A new study conducted by Frost and Sullivan revealed that issues from patient safety across the US and Europe will cost a whopping $383.7 billion over the next 4 years alone.
Understanding and identifying these adverse events is the first step in mitigating them – and let’s be honest, a clinic or hospital that can ensure patient safety can help provide a better experience for everyone involved, not just the patients.
As we face the global COVID-19 pandemic, it is more important than ever for hospitals and healthcare facilities to uphold the highest standard of patient care.
In honor of World Patient Safety Day, let’s take a look at the top patient safety issues facing healthcare facilities and providers, as well as their potential solutions.
Current Patient Safety Issues
1. EHR information safety and integration
EHRs (electronic health records) are completely changing the climate of modern healthcare systems and facilities – giving doctors and nurses the ability to provide safer care.
This is accomplished by being able to make informed decisions based on data, rather than assumptions.
When doctors and nurses can seamlessly access all patient health records (say, those from a patient’s family doctor) they can gain valuable insight into the kind of care and treatment patients will need (and what to avoid, too).
And this isn’t even scratching the surface – automation and efficiency with EHRs improves wait times and can indirectly lead to better quality care.
In fact, a recent study found that doctors spend 27% of their time seeing patients and a staggering 49% doing paperwork – something isn’t adding up here.
Electronic health systems with a dynamic mix of machine learning, data and predictive analytics as well as various wellness apps can prove to be a major driver of efficiency, given the findings above. But there are a host of other benefits as well, including:
- Patient medication lists
- Care plans, guidelines and protocols
- Workflow management
- Secure data and documentation exchange
- Inventory management (prescriptions and medical devices)
- Alerts and notifications for preventative services
These benefits are not just patient-focused – they help to improve the conditions for admin work (or backlog, rather), and the delivery of care from doctors and nurses.
Data safety a growing concern
In a world of growing cyber attacks, patient safety is further compromised.
Data breaches are another threat to patient safety that hospitals have to contend with. HIPAA reports that 41% of Americans have had their protected health information exposed in the past three years.
Healthcare facilities looking to implement a robust EHR program should ensure that their provider helps them become HIPAA compliant as well, with ongoing updates and maintenance (check out this HIPAA compliance checklist)
2. Hygiene and spread of infections
The CDC reports that 1 in every 25 patients gets a healthcare-associated infection (HAI) during their hospital visit, totaling up to 722,000 infections a year. Of that number 75,000 patients die of these infections.
Even in a state-of-the-art healthcare facility, the number one prevention technique is a simple one…
Washing hands before and after patient contact is one of the basic infection control measures hospitals can enforce as a policy. Hand washing can stop the spread of bacteria, especially when all parties are diligent.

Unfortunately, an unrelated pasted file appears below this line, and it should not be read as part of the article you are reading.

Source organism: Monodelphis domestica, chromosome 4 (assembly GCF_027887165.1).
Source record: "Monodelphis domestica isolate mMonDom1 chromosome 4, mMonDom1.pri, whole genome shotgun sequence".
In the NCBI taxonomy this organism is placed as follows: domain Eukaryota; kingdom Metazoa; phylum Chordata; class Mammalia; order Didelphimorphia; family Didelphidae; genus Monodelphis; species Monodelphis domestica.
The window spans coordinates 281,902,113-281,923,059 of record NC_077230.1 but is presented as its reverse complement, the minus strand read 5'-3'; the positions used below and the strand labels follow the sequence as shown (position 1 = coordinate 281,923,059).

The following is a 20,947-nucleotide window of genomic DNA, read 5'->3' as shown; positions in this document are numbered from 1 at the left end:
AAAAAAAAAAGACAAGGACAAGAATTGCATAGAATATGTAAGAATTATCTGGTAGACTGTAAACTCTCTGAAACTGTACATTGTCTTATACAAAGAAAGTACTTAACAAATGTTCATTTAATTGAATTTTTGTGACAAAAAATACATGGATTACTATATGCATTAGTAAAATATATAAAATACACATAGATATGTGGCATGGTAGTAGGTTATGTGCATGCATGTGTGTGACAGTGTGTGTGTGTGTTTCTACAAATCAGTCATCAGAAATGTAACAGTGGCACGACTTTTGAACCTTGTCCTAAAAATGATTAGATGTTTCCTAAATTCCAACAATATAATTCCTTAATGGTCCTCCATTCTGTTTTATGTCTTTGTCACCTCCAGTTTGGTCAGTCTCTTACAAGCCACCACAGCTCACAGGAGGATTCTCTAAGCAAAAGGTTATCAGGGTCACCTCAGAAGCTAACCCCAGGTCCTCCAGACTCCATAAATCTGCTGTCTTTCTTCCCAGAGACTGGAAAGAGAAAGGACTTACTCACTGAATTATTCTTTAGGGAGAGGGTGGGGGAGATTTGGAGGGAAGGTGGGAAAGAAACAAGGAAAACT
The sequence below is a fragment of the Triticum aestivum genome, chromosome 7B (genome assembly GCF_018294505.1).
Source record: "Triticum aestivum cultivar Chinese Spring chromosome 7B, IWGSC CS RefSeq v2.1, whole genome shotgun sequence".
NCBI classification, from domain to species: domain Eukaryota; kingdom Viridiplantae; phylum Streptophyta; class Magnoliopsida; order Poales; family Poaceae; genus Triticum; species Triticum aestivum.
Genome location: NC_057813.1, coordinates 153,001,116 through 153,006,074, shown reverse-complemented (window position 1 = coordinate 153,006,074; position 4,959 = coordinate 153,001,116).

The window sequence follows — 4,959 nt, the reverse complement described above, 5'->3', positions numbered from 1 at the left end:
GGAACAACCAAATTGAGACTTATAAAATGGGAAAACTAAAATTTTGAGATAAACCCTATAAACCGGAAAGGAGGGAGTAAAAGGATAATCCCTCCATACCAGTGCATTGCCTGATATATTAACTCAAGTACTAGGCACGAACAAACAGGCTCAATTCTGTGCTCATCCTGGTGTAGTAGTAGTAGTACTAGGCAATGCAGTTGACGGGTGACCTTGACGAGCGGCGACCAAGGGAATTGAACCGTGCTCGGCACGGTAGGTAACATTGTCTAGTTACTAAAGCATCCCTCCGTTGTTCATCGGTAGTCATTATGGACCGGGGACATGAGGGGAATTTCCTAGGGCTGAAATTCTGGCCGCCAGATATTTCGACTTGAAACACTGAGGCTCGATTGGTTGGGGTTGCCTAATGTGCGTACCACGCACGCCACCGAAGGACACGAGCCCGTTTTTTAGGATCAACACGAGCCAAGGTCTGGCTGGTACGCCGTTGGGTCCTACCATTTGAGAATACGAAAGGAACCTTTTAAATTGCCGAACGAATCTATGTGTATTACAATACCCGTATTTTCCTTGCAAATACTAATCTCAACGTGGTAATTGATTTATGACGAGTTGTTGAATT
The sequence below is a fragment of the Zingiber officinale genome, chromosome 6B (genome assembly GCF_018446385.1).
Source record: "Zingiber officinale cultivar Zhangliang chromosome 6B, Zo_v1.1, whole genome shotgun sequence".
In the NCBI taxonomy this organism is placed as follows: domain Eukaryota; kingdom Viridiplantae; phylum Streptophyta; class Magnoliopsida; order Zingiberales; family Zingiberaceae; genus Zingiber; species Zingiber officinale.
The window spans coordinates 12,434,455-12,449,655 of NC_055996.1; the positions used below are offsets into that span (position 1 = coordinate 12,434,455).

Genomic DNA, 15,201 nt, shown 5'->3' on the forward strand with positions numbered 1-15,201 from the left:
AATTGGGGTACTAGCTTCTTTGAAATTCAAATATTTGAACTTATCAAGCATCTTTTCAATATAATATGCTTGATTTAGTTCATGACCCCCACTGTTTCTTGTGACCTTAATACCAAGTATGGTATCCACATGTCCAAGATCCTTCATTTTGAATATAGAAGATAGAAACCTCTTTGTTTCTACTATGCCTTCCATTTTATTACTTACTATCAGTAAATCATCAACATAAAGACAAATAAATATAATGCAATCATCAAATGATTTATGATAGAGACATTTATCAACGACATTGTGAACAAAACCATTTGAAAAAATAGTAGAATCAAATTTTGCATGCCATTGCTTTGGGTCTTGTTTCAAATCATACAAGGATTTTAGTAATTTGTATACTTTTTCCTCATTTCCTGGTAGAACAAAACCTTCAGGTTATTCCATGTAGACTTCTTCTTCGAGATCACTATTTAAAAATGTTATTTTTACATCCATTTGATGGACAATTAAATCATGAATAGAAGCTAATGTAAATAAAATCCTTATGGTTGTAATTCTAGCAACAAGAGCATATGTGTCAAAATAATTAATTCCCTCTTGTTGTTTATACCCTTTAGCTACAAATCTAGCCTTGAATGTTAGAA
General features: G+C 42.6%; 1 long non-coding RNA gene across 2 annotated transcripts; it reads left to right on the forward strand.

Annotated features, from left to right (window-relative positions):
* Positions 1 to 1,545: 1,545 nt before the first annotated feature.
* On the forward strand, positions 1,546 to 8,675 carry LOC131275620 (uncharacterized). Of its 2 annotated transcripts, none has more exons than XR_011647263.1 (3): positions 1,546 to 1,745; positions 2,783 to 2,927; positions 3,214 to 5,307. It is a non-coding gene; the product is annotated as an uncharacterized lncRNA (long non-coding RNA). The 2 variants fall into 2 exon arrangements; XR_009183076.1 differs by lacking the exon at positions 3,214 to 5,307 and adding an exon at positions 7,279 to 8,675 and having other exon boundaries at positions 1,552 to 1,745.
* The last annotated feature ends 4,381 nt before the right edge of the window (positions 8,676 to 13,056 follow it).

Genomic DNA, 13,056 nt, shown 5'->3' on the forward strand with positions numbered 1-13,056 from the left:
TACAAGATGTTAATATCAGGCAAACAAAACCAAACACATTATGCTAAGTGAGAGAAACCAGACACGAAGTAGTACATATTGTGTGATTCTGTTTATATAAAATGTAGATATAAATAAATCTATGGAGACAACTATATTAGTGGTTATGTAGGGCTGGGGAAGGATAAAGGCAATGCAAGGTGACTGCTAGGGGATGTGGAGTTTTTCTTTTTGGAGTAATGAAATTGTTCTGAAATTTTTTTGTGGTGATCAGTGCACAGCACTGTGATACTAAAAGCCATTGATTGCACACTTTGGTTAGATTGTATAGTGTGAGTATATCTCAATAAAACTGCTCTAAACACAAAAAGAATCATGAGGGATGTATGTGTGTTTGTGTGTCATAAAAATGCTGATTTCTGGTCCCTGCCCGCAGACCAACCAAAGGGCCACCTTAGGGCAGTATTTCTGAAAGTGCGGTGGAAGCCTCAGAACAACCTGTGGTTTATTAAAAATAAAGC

But it’s not just doctors and nurses that need to be diligent – healthcare facilities can improve infection prevention by providing resources, instructions, and reminders to patients on hand washing throughout their facility.
In the midst of COVID-19, taking additional precautions to ensure proper hygiene and mitigate the spread of the virus is essential.
While it’s not as simple as just washing hands, additional strategies can be put into place to help foster a culture of safety, including:
- Have infection-control policies on when quarantine measures should be implemented
- Identify contagions before they are widespread (based on patient symptoms)
- Use proper personal protective equipment like gloves, eye protection, gowns, and face shields, even outside of the surgical room
- Change linens more frequently and not just when they appear dirty
- Enforce a strict policy that prevents sick staff members from coming to work
- Open additional telehealth appointments, so that patients have the option to see doctors from the safety of their home and minimize potential exposure
- Ensure that any patient that enters the facility is pre-screened or tested for COVID-19. All hospital staff members should be screened, too
- Enforce physical distancing, where everyone in the facility must maintain a minimum six foot distance away from one another
- Ensure COVID-19 units in the hospital are separated from all other units, so that COVID patients receive dedicated care and all other patients are protected from the spread of the virus
- Ensure the facility is rigorously cleaned and disinfected on a regular basis
- Minimize the occurrence of elective procedures. These surgeries require PPE, which is in short supply right now and is needed for health care workers that are taking care of Covid patients.
3. Nurse staffing ratios and burnout
Plain and simple, the inability of most hospitals to maintain the right nurse-patient ratios leads to nurse burnout – with the lack of personnel to keep up with demand also leading to nursing shortages across the US.
This snowballs into poor patient care, medical errors, and other safety concerns that could reduce recovery and survival rates, especially at a time like this when hospitals and care facilities can be at capacity.
A study in the International Journal of Nursing shows that mortality rates rise by 7% with every extra patient that a nurse has to care for on their caseloads.